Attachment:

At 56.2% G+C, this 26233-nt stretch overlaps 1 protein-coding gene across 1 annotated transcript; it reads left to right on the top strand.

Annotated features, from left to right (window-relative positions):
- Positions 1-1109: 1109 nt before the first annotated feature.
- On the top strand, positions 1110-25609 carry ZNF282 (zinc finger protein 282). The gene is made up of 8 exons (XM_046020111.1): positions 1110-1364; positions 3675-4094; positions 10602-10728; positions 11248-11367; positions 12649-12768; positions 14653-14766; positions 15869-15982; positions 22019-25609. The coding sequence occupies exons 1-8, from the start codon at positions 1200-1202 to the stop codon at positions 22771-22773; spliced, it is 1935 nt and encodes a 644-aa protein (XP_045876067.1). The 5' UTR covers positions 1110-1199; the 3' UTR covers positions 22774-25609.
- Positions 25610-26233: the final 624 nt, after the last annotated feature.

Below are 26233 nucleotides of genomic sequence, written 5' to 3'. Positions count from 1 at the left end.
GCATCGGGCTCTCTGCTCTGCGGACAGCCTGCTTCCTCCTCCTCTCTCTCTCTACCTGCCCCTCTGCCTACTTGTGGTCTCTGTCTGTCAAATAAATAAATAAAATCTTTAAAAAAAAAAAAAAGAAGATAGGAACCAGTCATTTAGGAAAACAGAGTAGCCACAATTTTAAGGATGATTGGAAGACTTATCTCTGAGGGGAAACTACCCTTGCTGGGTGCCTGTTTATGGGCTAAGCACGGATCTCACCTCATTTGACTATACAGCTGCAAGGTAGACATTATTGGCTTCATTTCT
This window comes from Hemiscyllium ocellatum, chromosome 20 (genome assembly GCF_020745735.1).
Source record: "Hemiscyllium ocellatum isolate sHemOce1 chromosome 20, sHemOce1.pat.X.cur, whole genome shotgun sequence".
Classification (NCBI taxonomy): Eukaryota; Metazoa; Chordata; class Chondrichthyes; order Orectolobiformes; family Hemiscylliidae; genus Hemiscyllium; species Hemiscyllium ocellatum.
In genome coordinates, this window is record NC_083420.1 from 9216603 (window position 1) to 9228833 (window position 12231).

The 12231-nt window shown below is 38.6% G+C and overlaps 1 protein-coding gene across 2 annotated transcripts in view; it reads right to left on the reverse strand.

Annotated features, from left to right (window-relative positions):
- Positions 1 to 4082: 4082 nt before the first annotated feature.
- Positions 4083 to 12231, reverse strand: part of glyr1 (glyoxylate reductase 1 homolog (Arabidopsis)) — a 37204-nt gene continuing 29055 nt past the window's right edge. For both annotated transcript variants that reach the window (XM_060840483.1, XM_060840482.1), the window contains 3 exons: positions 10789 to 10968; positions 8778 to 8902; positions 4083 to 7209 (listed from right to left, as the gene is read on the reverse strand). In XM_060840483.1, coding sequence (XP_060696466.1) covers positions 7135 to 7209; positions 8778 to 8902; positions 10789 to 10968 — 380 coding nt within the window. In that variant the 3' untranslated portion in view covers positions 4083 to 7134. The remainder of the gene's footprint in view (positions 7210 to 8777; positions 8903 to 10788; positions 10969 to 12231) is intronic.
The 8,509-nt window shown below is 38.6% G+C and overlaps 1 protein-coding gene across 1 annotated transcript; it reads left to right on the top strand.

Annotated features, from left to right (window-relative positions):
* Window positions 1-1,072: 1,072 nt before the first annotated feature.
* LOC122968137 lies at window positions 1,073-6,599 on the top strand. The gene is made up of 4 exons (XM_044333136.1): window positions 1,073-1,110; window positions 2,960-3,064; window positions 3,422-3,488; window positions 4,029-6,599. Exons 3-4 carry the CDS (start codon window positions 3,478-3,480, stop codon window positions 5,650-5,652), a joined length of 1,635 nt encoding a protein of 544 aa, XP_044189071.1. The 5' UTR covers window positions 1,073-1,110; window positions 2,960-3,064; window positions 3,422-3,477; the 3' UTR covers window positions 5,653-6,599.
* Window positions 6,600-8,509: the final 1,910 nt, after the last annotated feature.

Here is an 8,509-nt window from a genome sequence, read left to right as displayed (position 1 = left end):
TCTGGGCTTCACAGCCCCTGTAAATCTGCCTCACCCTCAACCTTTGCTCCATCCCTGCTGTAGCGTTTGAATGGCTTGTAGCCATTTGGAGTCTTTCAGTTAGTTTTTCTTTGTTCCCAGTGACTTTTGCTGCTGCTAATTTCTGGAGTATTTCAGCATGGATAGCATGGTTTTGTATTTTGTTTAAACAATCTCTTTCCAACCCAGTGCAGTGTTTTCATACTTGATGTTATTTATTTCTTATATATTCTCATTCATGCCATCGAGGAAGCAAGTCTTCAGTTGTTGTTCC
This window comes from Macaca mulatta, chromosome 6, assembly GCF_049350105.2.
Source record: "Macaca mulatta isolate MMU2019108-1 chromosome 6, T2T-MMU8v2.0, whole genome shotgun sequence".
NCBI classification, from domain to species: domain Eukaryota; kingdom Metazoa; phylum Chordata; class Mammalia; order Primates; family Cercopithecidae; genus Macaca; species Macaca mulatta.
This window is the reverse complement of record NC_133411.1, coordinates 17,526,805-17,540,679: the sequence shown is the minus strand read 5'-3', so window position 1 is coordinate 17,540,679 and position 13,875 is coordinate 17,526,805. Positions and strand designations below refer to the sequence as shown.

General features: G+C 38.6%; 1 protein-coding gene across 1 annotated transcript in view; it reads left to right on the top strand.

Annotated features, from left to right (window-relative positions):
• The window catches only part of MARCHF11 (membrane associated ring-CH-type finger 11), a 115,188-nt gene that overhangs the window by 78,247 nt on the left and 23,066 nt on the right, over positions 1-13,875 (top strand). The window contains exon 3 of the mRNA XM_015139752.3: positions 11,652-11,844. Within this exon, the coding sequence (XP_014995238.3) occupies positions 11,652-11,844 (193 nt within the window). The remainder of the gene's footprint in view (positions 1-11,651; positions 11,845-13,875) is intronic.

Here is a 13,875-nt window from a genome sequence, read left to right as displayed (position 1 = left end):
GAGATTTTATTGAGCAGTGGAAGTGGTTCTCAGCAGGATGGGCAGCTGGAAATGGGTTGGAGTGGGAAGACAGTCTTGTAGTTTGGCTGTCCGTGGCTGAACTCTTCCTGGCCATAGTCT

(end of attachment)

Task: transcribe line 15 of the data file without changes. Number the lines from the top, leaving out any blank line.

- Positions 4083 to 12231, reverse strand: part of glyr1 (glyoxylate reductase 1 homolog (Arabidopsis)) — a 37204-nt gene continuing 29055 nt past the window's right edge. For both annotated transcript variants that reach the window (XM_060840483.1, XM_060840482.1), the window contains 3 exons: positions 10789 to 10968; positions 8778 to 8902; positions 4083 to 7209 (listed from right to left, as the gene is read on the reverse strand). In XM_060840483.1, coding sequence (XP_060696466.1) covers positions 7135 to 7209; positions 8778 to 8902; positions 10789 to 10968 — 380 coding nt within the window. In that variant the 3' untranslated portion in view covers positions 4083 to 7134. The remainder of the gene's footprint in view (positions 7210 to 8777; positions 8903 to 10788; positions 10969 to 12231) is intronic.